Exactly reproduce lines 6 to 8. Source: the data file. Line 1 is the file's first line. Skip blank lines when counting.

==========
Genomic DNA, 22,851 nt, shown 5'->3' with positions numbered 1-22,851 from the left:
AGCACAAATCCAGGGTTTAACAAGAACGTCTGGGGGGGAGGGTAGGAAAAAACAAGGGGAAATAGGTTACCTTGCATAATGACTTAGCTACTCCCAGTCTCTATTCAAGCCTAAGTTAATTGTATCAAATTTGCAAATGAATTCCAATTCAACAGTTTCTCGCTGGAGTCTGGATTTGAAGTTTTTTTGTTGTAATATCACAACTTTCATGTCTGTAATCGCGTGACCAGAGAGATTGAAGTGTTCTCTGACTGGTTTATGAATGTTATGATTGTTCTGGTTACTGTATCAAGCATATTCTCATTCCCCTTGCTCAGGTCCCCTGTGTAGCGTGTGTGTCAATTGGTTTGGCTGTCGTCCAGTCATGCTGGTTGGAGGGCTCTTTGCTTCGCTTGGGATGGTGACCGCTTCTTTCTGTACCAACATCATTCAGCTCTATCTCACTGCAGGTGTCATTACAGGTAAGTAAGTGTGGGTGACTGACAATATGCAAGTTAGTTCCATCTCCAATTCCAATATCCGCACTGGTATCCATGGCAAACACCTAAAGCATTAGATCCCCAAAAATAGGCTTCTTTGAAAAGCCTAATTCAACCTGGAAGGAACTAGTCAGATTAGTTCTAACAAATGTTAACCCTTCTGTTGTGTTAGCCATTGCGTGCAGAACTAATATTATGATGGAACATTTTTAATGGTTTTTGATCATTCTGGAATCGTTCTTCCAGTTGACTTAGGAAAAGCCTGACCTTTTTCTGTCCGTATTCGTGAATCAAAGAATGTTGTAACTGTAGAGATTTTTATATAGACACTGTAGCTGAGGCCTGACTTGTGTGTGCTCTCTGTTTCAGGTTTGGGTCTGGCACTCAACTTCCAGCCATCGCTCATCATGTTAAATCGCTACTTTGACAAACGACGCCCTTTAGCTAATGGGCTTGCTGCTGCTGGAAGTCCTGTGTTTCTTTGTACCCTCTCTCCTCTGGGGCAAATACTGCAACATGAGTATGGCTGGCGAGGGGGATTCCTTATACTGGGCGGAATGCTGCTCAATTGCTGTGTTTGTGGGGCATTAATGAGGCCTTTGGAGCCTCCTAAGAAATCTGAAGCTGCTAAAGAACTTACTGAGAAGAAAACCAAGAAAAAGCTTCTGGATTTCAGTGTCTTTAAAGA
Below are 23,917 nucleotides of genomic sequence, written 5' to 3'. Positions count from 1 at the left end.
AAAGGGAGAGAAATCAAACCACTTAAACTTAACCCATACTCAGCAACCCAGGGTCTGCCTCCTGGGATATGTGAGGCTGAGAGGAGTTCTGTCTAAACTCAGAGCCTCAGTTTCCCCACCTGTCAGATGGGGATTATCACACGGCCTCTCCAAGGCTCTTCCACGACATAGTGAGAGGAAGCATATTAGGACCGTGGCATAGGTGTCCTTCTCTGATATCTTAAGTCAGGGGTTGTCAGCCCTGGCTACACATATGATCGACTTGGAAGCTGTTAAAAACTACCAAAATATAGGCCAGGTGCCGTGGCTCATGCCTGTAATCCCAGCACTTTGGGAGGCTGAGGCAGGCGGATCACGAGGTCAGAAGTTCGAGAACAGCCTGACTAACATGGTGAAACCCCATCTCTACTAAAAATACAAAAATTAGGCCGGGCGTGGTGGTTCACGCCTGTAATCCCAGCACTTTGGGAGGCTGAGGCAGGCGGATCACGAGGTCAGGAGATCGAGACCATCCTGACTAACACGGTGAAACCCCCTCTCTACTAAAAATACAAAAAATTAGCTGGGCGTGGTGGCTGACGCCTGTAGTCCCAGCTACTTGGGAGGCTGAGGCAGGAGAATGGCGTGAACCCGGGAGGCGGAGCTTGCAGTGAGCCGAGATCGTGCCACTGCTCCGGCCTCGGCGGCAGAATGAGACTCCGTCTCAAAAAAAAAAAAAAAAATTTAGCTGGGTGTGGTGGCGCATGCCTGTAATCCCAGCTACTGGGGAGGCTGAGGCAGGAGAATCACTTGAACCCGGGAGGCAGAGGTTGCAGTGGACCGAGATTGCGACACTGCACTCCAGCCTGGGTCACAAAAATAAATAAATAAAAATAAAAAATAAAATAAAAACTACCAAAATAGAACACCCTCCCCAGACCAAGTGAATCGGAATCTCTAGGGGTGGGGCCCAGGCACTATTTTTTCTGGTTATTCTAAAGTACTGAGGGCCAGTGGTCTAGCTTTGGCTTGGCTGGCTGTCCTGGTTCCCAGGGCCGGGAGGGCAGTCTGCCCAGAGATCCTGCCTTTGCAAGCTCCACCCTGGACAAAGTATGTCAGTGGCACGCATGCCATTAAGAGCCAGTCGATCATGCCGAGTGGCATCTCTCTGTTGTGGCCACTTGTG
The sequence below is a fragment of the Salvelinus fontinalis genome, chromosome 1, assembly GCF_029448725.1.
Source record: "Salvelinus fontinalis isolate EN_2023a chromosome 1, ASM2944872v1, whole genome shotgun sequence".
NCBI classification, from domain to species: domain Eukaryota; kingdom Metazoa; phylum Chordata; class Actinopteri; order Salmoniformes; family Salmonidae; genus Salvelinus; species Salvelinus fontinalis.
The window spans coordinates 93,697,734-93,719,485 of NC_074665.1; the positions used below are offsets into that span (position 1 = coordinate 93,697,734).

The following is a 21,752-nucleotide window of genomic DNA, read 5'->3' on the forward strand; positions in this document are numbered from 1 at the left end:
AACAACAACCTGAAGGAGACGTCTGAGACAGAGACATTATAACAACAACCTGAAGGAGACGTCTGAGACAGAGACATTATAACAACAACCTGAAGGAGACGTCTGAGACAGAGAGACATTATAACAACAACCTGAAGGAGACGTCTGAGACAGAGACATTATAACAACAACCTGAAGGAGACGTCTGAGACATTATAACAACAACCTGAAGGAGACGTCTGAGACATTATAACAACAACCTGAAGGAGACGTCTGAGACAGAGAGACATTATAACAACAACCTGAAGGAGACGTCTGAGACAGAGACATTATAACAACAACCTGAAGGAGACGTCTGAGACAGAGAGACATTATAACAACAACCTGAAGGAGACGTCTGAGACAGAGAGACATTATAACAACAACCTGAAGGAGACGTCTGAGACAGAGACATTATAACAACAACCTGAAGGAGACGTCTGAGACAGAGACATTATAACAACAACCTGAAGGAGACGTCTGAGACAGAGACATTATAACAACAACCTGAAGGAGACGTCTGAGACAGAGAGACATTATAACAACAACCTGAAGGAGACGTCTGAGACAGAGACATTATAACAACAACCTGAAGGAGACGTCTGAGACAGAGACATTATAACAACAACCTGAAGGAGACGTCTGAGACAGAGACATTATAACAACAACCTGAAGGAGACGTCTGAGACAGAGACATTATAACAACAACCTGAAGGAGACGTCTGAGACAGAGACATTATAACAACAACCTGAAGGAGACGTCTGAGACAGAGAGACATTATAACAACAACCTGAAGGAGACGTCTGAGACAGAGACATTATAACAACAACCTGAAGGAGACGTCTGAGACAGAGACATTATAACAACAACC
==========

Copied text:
Source record: "Salvelinus fontinalis isolate EN_2023a chromosome 1, ASM2944872v1, whole genome shotgun sequence".
NCBI classification, from domain to species: domain Eukaryota; kingdom Metazoa; phylum Chordata; class Actinopteri; order Salmoniformes; family Salmonidae; genus Salvelinus; species Salvelinus fontinalis.
The window spans coordinates 93,697,734-93,719,485 of NC_074665.1; the positions used below are offsets into that span (position 1 = coordinate 93,697,734).